All musicians experience stress and nervousness here and there, but if it is starting to interfere with performance outcomes and any other areas of your daily life it might be Music performance anxiety (MPA). MPA is completely normal and can affect musicians at any stage of their music careers, from highly experienced professional performers through to child beginners. The components of self that MPA can affect are somatic, behavioural, cognitive and emotional. If you feel any changes or difficulties in the way you think, feel and behave before an upcoming performance, this post is here to provide some advice to help you feel more confident on stage.
The first thing to do in a moment when you are feeling anxious is to control your breathing. There are a number of different patterns you can try but the most effective for relaxing the nervous system is the 4-7-8 method. This can centre your conscience to the present moment and silence the "what ifs”.
How to: 4-7-8 breathing exercise
The next thing to do would be to choose your focus ahead of time. We all know that playing an instrument requires steady concentration however, having a specific focus can also be a great way to reduce anxiety. Not thinking about something that worries you can feel impossible. However, if you choose something positive in advance to focus on and practice hitting that target until it comes to you naturally this can steer your brain away from the negative automatically.
An important reminder is to always remember that the physical effects of anxiety are completely normal. Whether your heart is beating a million miles per hour, you're short of breath, shaky, nauseous, your palms are sweaty or all of the above. This is all part of your body’s natural response to stress that has evolved over millions of years since humans were being chased by wild beasts. Dwelling on these responses or fighting them can continue to increase your anxiety further. The more that you accept how things are the less your nerves will affect your performance.
The physical response you experience from performance anxiety is the same as when you are excited. What is different is the emotional component of positive feelings associated with excitement and negative with nerves. You can use this to your advantage by reframing your mindset to think of your nerves as excitement. Now you’re probably thinking this is easier said than done, but it really is as simple as saying to yourself "I’m excited” regardless of whether or not you feel it in the moment. This can affect the way your brain adapts to the situation and have a positive impact on the performance.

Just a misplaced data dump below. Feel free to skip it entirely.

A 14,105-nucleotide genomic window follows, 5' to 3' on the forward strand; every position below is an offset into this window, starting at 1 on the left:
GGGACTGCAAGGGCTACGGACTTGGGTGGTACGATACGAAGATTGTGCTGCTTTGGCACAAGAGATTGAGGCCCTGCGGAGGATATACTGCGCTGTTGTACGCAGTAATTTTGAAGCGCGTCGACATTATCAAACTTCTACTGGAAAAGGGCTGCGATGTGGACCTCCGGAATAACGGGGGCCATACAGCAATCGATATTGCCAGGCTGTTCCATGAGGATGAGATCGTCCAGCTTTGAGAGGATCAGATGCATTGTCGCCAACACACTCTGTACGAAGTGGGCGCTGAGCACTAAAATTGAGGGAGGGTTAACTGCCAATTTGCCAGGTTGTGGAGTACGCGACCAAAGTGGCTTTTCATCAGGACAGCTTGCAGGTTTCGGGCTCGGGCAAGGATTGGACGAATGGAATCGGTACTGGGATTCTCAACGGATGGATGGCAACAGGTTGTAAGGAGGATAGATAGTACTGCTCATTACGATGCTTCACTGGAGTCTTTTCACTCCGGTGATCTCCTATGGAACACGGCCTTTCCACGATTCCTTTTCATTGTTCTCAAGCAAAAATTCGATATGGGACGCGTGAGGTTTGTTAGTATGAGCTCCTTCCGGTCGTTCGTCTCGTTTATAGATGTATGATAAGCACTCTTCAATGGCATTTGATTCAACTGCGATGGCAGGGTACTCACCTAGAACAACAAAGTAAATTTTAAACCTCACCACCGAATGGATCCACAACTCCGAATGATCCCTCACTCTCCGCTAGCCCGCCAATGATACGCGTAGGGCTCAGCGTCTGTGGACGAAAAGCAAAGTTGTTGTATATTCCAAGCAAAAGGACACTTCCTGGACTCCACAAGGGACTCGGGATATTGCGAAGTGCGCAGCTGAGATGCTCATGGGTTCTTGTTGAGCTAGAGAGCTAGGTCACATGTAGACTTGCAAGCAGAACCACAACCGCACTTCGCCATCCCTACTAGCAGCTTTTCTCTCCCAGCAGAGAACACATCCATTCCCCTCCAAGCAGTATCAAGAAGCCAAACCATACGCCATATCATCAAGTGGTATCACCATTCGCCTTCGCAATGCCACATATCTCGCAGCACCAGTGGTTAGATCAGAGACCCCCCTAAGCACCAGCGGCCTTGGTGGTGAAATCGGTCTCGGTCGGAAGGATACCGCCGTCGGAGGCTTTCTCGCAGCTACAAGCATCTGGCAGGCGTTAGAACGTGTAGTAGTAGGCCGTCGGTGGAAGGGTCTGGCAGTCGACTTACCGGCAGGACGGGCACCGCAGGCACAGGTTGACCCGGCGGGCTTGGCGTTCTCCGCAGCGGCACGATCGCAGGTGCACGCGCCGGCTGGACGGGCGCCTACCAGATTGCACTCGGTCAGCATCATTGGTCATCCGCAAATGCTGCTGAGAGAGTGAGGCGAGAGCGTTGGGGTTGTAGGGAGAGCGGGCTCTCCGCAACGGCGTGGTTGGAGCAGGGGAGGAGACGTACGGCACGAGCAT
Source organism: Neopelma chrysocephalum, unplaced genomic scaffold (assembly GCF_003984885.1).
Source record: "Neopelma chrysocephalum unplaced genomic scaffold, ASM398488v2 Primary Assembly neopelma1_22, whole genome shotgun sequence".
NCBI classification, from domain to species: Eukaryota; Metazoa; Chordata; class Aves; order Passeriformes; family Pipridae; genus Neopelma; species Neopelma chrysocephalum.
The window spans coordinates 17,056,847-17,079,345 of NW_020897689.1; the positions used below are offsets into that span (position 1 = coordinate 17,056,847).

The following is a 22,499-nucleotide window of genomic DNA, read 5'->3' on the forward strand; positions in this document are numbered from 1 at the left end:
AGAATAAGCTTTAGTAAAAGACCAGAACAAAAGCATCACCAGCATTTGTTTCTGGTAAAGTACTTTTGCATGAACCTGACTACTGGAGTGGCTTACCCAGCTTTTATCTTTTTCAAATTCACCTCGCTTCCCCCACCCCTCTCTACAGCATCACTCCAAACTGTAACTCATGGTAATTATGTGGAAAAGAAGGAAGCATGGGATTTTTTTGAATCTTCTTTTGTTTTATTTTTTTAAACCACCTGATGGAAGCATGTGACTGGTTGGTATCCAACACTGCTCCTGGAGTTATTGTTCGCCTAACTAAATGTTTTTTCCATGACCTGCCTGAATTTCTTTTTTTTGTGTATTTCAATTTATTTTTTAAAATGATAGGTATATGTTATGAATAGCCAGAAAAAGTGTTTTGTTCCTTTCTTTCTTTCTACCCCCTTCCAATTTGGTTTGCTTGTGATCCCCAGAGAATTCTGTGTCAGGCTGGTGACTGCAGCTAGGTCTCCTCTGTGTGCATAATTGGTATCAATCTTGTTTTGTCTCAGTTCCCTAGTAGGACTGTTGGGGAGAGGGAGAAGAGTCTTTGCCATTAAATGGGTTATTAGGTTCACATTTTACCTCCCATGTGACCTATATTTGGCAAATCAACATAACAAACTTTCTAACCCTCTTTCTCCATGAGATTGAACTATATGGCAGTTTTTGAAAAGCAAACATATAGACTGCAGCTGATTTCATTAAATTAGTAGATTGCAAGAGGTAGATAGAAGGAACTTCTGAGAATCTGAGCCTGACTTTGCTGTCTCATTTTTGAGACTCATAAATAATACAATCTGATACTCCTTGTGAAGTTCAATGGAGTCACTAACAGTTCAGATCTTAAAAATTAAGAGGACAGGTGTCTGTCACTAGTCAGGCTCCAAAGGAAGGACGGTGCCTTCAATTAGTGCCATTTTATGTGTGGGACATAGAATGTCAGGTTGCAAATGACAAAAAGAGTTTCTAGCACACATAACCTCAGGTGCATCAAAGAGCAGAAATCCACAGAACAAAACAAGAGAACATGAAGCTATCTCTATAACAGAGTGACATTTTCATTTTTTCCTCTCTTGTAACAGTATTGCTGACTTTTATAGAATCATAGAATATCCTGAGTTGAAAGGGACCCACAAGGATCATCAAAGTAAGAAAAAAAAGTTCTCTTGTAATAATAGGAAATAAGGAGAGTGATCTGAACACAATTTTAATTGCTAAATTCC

The most common root for performance anxiety is our perception of the audience. When you are getting ready to go up on stage it can feel like everyone watching is going to pay attention to every note you play. However, the reality is far from that. People’s thoughts tend to be heavily focussed on themselves and during your performance, even if they came there to specifically watch you their thoughts will often be elsewhere. Additionally, musicians tend to put a lot of emphasis on how they want it to go but it is more beneficial to focus on making it an enjoyable experience for the audience. Keep in mind, the audience is there to have an enjoyable experience therefore they are always rooting for you to do well. This will help you let go of unhelpful self-critics in the moment of performing.
Hopefully this advice can help you recognise and adapt to music performance anxiety. Do not try to input all the strategies at once, just pick one and see if it works for you. If you are still finding that your music performance anxiety is troubling you please seek help from a professional.
In general, be realistic with your expectations, demanding perfection 100% of the time is not a helpful or reasonable goal. Wishing you all the best for your upcoming performance, you’ve got this!